West or Northwest?

He’s been previewing matches all summer and now I’m delighted to welcome JPM back into the guest slot to preview the biggest game of all in the 2012 championship.

West or Northwest? If you were travelling those directions where would it take you? Well the answer of course depends on from where you originally set out. Both Mayo and Donegal set out at the beginning of this year from roughly the same geographical location. And both began from more or less the same championship peaks they had reached in 2011. Lo and behold now at the culmination of the GAA football year 2012, both have arrived on a collision course at the gates to the promised land. But only one team can pass through, the other must give way. It’s like Wellington versus Napoleon once more, except its now Jimmy versus James who are meeting at Waterloo.

Photo: Mayo Mick

Currently Paddy Power view Donegal as being better experienced and has installed them as hot favourites to triumph. Paddy may be correct. Mayo have been in this similar position in recent years and have imploded (sometimes spectacularly) on those occasions. But Paddy has also been wrong before. The feeling is that there’s much more at play here than just theoretical assumption of one side being better that the other. It’s like a game of poker now. Who holds the better cards and more importantly how do they play them? Tactics, passion, discipline, composure and luck. Lots of ingredients to take into account, and they will all have a part to play in this historic battle.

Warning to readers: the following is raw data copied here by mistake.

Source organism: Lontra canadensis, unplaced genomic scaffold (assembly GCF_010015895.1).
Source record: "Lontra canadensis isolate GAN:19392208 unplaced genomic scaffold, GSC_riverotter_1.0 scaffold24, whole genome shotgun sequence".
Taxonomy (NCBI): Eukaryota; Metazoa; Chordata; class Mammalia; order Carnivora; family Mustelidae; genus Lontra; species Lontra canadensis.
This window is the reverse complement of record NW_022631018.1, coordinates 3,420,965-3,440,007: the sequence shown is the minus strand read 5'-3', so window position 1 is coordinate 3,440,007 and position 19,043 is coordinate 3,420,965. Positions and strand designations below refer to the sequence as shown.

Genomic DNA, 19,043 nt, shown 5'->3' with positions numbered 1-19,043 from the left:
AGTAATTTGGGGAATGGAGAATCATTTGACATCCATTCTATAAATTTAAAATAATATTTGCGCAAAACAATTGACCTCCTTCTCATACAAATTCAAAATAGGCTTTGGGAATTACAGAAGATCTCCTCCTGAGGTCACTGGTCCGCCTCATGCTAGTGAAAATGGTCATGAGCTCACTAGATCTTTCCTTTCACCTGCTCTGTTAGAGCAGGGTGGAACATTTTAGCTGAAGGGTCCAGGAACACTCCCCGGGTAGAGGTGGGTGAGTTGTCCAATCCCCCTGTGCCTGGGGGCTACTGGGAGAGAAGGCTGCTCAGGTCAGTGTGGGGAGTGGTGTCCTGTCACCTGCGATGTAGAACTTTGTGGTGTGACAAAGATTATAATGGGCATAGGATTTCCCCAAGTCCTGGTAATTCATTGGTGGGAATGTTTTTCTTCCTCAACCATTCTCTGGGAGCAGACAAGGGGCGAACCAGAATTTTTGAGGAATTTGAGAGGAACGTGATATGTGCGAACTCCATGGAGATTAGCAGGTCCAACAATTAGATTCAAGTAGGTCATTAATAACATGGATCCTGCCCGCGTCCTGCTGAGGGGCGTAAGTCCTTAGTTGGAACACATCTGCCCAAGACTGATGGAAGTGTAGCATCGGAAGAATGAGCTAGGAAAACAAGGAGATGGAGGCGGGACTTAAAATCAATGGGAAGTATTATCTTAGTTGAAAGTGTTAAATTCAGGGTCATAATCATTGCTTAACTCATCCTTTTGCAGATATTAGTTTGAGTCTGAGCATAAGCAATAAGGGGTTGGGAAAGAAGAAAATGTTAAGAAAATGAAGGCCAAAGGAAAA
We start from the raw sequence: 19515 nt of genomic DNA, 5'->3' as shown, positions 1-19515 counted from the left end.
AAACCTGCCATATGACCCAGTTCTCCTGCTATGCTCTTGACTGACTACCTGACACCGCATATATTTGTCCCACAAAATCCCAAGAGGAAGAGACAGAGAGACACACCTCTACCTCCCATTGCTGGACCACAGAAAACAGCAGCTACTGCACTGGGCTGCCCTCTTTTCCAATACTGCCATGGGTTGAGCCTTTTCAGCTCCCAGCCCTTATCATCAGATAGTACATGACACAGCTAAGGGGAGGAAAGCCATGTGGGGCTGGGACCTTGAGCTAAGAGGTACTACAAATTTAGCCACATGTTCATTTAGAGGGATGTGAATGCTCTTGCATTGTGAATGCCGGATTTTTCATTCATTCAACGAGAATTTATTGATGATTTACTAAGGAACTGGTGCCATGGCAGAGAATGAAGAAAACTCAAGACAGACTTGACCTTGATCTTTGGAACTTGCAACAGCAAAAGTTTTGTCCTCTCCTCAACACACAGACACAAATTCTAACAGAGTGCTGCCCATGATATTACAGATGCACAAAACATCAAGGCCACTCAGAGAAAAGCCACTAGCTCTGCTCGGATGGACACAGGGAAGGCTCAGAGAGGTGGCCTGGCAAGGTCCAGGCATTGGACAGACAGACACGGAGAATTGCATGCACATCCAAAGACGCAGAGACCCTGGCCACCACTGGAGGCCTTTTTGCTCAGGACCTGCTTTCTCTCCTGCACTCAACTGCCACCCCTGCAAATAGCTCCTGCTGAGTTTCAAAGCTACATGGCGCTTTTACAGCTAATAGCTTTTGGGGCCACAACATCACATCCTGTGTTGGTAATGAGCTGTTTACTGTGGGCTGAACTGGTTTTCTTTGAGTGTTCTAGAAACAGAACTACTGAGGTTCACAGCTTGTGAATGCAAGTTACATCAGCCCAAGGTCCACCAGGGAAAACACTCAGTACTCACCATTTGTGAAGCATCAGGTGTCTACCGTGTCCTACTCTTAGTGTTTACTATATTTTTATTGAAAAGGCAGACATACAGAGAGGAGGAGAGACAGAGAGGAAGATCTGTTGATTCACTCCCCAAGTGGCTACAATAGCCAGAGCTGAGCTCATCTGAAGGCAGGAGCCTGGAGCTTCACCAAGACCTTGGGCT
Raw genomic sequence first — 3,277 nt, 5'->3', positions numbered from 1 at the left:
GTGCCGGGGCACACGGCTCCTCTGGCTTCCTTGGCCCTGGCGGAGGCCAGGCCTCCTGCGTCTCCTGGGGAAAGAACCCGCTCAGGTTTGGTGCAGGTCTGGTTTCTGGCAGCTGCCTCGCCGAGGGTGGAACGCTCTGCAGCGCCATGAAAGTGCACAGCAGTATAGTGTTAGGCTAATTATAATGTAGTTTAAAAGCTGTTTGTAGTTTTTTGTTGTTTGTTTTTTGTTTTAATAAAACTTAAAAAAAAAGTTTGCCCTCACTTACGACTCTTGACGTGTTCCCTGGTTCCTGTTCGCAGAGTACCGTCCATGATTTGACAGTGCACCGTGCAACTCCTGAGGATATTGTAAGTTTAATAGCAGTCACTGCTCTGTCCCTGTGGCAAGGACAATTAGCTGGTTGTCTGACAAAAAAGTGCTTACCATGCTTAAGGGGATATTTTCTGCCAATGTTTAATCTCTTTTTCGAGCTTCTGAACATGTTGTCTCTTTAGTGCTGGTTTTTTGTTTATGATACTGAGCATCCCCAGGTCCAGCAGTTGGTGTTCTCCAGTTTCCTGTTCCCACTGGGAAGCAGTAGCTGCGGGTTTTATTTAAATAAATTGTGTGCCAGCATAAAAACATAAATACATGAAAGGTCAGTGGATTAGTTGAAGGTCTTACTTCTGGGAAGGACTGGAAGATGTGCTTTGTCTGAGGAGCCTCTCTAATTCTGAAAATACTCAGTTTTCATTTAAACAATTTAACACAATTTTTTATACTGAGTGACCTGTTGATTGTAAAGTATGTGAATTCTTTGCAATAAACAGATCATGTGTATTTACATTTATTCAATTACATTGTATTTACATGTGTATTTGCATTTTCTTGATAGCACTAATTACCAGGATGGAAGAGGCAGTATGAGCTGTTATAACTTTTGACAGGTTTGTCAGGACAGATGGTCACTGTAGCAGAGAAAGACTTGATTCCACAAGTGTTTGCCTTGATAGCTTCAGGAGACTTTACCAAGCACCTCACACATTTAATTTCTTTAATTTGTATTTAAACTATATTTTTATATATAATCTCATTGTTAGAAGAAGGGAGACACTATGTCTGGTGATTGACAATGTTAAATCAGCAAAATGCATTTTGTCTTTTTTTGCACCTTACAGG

Tactically all year Donegal have been brilliant and the strategies they have employed have guided them safely to this point. To date in their six matches in the championship they have scored 6-87 or an average of 1-14 per game. Their renowned defence has conceded 3-63 or an average of just 12 points per game in the process. Every match they have essentially began with the same formation and the same game plan. The methods they employ are simple enough. They start by defending in numbers before rampaging forward together on any counter attacking opportunities. There is no reason now to doubt a change in tactics for this All-Ireland final. Perhaps it will be tweaked, however it will be a major shock if they don’t turn up on Sunday with the same rough line-up of one goalie, nine backs, two midfielders and two/three attacking forwards.

In terms of passion it is difficult to argue against a more passionate person that Jim McGuinness. Three times he applied for the position of Donegal manager. It culminated in the final application when he was the only realistic candidate left available. And when asked in the interview why he wanted the job, his simple (and brilliant) answer was that he wanted to make Donegal players loved once more by their supporters. That one sentence sums up McGuinness’s attitude and passion for his home county. And this team is a mirror image of everything he stands for.

Donegal all year have also been very composed. They have shown in retaining the Ulster title that they have the moral fibre to win the hard and tight games. They can stare you down, sit it out and suck the life out of the opposition before applying the crushing blows to win the battle. And they have only improved since then. In beating Kerry and Cork they have displayed the determination and self-belief necessary against top opposition. In both these games at crucial stages players held their nerves in front of the posts to get the vital scores to see them home.